Cover Image: Reboot


Pub Date:   |   Archive Date:

Member Reviews

Excellent. This novel rides that rare line wherein you can just as soon put it on your college syllabus as you can recommend it to a friend who simply likes a good book.

As far as recommending it to your friend who reads commercial bestsellers, I would recommend it to friends who recently loved TOMORROW, AND TOMORROW, AND TOMORROW. In his creation of the "rebooted" TV show, and in his creation of/engagement with the gaming world, Taylor does a lot of the clever world-building that Gabrielle Zevin did in TOMORROW, AND TOMORROW, AND TOMORROW. Both books also have heart. And they both explore broken marriages/relationships, as well as explore the connection between avid fandom and violence. I'd say REBOOT is masculine-oriented than TOMORROW, AND TOMORROW, AND TOMORROW, and in some ways lines up with FLEISHMAN IS IN TROUBLE. Taylor's take it slightly more meta, but every bit as entertaining.

As far as a specimen-for-your-syllabus goes, REBOOT has heavy WHITE NOISE vibes. The author masters not only DeLillo's satirical themes but also his deft, character-driven narrative style. What's really interesting to me is that, back when I first read WHITE NOISE, the disasters -- like the Airborne Toxic Event -- felt so... speculative. Exercises in extrapolation; the assumption being that we were still living within a space that was at a distance or remove from such extreme scenarios. But boy have times changed (or did I just get old?). Either way, the cultural phenomena and environmental disasters in REBOOT are either already part of our actual existence (forest fires, mass shootings, QAnon/space laser believers, etc) that there's definitely a difference in how the book hits. (Although, side note: I guess the Airborne Toxic Event has now actually happened, too! It just hadn't at the time when I first encountered WHITE NOISE.) We live in a world where it has become difficult to look at a headline and guess whether it comes from the Onion or the BBC, and in some ways I suppose that gives REBOOT a more incisive bite.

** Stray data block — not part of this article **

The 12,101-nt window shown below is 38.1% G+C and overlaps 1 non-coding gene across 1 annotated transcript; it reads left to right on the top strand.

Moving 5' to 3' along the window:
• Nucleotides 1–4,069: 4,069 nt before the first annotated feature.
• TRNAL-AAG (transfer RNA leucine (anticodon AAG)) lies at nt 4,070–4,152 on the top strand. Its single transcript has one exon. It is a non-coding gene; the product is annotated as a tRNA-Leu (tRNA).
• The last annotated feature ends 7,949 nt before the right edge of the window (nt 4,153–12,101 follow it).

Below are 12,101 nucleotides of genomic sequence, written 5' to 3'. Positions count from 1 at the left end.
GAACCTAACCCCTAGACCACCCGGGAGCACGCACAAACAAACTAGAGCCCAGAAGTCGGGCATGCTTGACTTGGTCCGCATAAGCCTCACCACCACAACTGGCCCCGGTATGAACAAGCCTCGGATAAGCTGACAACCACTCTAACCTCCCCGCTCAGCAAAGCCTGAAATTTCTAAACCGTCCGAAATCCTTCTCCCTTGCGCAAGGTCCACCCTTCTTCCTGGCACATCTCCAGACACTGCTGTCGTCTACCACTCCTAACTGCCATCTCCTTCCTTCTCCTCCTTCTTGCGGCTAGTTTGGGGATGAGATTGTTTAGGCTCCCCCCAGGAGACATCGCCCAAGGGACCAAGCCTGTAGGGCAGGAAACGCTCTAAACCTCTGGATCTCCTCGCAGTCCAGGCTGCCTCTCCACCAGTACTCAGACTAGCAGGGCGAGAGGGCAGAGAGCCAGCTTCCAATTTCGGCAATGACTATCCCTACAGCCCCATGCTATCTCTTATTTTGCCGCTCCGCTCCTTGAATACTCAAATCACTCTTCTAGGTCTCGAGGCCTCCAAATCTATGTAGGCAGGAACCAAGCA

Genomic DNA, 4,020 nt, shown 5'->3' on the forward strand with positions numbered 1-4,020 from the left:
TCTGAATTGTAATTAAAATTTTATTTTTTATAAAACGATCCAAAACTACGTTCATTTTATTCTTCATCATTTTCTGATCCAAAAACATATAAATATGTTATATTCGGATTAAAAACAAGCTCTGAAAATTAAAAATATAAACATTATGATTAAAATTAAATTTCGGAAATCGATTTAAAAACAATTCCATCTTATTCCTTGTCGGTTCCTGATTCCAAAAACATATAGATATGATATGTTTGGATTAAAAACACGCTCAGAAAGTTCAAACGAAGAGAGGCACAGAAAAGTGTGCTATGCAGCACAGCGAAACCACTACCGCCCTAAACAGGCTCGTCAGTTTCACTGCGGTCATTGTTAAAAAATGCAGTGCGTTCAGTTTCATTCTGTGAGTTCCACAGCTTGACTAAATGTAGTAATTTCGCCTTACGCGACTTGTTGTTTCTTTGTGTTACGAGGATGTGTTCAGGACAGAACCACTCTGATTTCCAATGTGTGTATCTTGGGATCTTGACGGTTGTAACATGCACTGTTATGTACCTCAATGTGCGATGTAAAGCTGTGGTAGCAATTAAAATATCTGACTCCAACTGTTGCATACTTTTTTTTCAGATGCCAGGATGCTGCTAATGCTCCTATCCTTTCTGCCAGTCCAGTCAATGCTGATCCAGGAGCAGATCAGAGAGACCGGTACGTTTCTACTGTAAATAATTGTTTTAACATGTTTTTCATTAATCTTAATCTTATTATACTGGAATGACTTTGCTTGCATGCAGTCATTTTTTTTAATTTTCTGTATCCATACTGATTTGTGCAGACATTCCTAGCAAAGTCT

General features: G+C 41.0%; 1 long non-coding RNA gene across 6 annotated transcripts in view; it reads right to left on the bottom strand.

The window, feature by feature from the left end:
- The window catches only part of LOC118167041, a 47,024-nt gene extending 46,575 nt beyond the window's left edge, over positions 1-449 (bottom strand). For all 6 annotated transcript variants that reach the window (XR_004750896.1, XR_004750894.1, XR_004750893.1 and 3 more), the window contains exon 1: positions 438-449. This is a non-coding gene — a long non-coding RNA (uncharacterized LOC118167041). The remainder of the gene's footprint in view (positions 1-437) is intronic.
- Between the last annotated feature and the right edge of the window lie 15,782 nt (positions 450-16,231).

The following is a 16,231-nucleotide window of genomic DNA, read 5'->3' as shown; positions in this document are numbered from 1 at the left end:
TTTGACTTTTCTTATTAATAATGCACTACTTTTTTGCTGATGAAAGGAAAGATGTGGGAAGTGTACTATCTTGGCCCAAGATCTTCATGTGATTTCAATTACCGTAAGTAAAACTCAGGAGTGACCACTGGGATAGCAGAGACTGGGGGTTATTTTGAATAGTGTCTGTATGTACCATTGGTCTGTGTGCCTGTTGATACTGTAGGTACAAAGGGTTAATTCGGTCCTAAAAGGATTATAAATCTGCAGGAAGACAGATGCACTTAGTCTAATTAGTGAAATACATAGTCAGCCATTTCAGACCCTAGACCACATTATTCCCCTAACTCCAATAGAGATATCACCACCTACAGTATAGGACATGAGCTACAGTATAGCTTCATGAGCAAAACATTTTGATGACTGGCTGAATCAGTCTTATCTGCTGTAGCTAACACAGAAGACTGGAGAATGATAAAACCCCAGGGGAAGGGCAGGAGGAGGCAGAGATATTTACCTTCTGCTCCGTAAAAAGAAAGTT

All this said, this is not a "cold" academic novel! Or a mean one whose entire point is cynicism. Taylor appears to actually hold his characters in warm regard (gasp), and that keeps a warmth kindled in the reader's heart to want to keep hanging out with them and turn those pages. In the interest of discussing this in terms of "reader recommendations" I would urge those who are reading for entertainment to make sure to read further than the "cold open." While the book opens with the POV of a self-proclaimed Incel who implies he's an imminent active shooter, this isn't where the book lives. Read on -- it's worth it.

Oh, and besides the fact that the cover reminds me of those airbrushed T-shirts you used to be able to buy at your local beach boardwalk in the 1990s, now that I've read the book, I see what's in the rest of the picture, and "get it"!

Was this review helpful?